# Understanding the 2 TB Limit in Windows Storage

“Why can’t I have a drive bigger than 2 TB?”

This is a common question. And as storage has gotten bigger and cheaper, I see it more and more. So let’s take a few minutes to talk about the mysterious 2 TB limit.

There are actually three different 2 TB limitations that are commonly hit...

• Partition size
• Number of clusters
• SCSI goo

Partition Size Limitation

The partition size is pretty straight forward. On an MBR (Master Boot Record) disk, the locations where the partition sizes are stored are only 4 bytes long. Since this is in hexadecimal, the largest value we can stuff in there is all F’s. So the max value would 4,294,967,295 in decimal.

FF FF FF FFh = 4294967295d

This maximum partition size is not in bytes, it is in number of sectors. Since currently sectors are limited to 512 bytes, the maximum size ends up being 2 TB.

4,294,967,295 sectors * 512 bytes/sectors = 2,199,023,255,040 bytes or 2TB.

Number of Clusters

The second limitation is harder to spot. It is a limitation of NTFS. NTFS is limited to (2^32 -1) clusters….no matter what. The smallest cluster size possible is 512 bytes (1 sector). So again the math leaves us at 2,199,023,255,040 or 2TB.

(2^32)-1 = (4,294,967,296)-1 = 4,294,967,295 clusters

4,294,967,295 clusters * 512 bytes/cluster = = 2,199,023,255,040 bytes or 2TB

Here is a quick reference chart to help you see the maximum NTFS size for each cluster size.

 Cluster size NTFS Max Size 512 bytes 2,199,023,255,040 (2TB) 1024 bytes 4,398,046,510,080 (4TB) 2048 bytes 8,796,093,020,160 (8TB) 4096 bytes 17,592,186,040,320 (16TB) Default cluster size 8192 bytes 35,184,372,080,640 (32TB) 16384 bytes 70,368,744,161,280 (64TB) 32768 bytes 140,737,488,322,560 (128TB) 65536 bytes 281,474,976,654,120 (256TB)

Cluster size really depends on your needs. While 512 is fine if you just have a bunch of tiny files, it isn’t as efficient for say a volume with just SQL DBs. Also, a tiny cluster size can adversely affect VSS. But that is a topic for another time.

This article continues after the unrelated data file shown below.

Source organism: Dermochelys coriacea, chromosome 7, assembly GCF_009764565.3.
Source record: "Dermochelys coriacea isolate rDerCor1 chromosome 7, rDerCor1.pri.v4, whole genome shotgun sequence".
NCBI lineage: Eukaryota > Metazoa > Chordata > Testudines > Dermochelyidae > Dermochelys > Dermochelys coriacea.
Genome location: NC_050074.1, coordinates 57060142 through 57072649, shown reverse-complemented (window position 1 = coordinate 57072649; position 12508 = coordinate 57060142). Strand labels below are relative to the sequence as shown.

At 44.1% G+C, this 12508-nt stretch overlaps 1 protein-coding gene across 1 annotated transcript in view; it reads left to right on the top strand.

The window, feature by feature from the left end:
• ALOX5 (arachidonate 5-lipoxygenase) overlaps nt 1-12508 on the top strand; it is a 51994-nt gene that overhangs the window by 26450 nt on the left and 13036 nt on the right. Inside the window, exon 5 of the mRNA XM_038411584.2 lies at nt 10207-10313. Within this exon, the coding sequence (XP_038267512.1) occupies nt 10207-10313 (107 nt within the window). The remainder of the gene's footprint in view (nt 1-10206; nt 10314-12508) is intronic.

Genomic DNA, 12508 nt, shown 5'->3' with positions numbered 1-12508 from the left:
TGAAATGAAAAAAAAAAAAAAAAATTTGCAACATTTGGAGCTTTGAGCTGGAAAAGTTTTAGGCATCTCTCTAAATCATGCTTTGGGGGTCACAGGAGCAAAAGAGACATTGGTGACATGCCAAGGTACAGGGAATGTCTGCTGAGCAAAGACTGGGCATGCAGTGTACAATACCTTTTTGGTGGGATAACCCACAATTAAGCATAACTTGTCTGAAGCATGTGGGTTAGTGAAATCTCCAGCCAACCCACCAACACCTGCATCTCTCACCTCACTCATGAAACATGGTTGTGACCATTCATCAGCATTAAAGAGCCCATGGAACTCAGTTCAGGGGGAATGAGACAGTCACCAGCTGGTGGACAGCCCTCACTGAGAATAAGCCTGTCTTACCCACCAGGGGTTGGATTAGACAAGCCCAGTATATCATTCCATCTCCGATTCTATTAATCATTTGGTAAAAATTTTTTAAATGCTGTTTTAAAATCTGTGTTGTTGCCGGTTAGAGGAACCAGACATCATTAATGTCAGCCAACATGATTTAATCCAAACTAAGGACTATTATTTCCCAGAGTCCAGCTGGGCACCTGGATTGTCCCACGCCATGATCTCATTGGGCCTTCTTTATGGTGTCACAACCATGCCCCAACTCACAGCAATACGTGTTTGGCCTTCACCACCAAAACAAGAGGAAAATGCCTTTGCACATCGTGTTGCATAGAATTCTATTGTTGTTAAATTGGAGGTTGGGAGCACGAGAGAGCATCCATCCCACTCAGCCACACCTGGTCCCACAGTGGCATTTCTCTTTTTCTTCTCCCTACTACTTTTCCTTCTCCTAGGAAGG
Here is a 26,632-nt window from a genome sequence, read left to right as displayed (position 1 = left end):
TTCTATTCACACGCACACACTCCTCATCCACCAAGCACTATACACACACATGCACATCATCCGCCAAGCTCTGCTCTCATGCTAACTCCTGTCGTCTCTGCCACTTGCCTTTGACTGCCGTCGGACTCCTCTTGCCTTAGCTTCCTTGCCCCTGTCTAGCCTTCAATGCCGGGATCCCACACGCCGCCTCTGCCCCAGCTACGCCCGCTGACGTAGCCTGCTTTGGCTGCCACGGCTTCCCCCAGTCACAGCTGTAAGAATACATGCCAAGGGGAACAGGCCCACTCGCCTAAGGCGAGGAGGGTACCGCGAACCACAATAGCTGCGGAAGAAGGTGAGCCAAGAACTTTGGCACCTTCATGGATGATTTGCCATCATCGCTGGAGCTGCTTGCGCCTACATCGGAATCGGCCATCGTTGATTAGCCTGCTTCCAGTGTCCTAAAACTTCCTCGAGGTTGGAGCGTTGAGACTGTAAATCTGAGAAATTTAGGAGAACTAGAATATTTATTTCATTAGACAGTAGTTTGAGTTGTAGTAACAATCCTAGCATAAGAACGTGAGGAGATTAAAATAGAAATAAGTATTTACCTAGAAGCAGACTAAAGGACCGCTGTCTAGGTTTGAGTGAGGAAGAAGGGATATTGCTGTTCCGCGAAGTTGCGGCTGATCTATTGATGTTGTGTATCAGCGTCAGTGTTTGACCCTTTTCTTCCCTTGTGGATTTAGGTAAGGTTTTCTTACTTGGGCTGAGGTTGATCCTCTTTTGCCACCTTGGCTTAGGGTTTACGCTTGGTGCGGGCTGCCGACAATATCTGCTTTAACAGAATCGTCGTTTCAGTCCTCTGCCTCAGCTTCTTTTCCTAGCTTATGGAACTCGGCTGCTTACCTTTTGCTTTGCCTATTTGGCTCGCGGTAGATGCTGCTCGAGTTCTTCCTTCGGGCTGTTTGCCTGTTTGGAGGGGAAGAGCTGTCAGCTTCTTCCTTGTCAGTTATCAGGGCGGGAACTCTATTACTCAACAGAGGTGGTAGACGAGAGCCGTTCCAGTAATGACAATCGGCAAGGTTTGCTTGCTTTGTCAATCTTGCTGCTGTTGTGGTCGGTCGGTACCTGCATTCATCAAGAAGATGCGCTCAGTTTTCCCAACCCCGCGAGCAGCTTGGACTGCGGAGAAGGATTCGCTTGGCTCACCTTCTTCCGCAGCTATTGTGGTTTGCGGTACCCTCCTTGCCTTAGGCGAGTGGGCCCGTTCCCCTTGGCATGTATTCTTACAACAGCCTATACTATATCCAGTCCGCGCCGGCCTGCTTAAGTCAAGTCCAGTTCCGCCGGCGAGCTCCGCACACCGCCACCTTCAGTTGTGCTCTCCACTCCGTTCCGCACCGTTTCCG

SCSI Goo

This is by far the hardest to understand as it requires some basic SCSI knowledge. Microsoft Windows operating systems support two different SCSI standards when it comes to reads and writes. There is a third but it is very old and is mostly just used on tape devices. So let’s just forget about that one and stick to the two that are relevant.

These two standards are Read10/Write10 and Read16/Write16. This all has to do with the way the CDB (Command Descriptor Block) is structured.

Read10/Write10 – This standard reserves bytes 2-5 to define the LBA (Logical Block Address). Think of LBA as sector numbers….it makes it easier on your brain. So we have 4 bytes that can define the addressable sectors. Just like in the ‘partition size limitation’ we are back to dealing with a 4 byte number used to define all the addresses on the drive.

FF FF FF FFh = 4294967295d

And just like before, the above is just the possible number of address (number of sectors). Multiply by the standard sector size of 512 bytes and we get…

4,294,967,295 sectors * 512 bytes/sectors = 2,199,023,255,040 bytes or 2TB.

What this all means is that when Windows is using the Read10/Write10 standard, then the biggest drive that will be supported is 2TB.

Read16/Write16 – Sometimes called LBA64 by some vendors, this standard reserves bytes 2-9 to define the LBAs. That would be 8 bytes, each byte being 8 bits in size. Now here is where we start getting into some really big numbers. The approximate size comes out to be around 8ZB (zettabytes). Here’s a quick chart to put it in some perspective.

• 1024KB = 1MB (megabyte)
• 1024MB = 1GB (gigabyte)
• 1024GB = 1TB (terabyte)
• 1024TB = 1PB (petabyte)
• 1024PB = 1EB (exabyte)
• 1024EB = 1ZB (zettabyte)

So it is going to be a while before we have to worry about running into the limitation of Read16/Write16.

Exceeding the limitations

Each limitation has a way of getting around it. Otherwise we’d still be stuck at 2TB.

Partition size limitation – There are actually two ways around this. The first way is to convert your disks to dynamic disks and create volume sets. This functionality has been around since Windows 2000. This doesn’t really allow you to increase the partition size. What it does is give you the ability to chain your partitions together to form larger volumes. So I could use two drives of 2TB and create a volume of roughly 4TB in size.

The second method to bypass the partition size limitation is to use a GPT (Guid Partition Table) configuration. In Windows 2003 SP1 Microsoft introduced its implementation of the GPT. A disk configured to be GPT rather than the MBR style would have a 32 sector partition array instead of a tiny 64 byte partition table.

NOTE: 32 sectors is equal to 16,384 bytes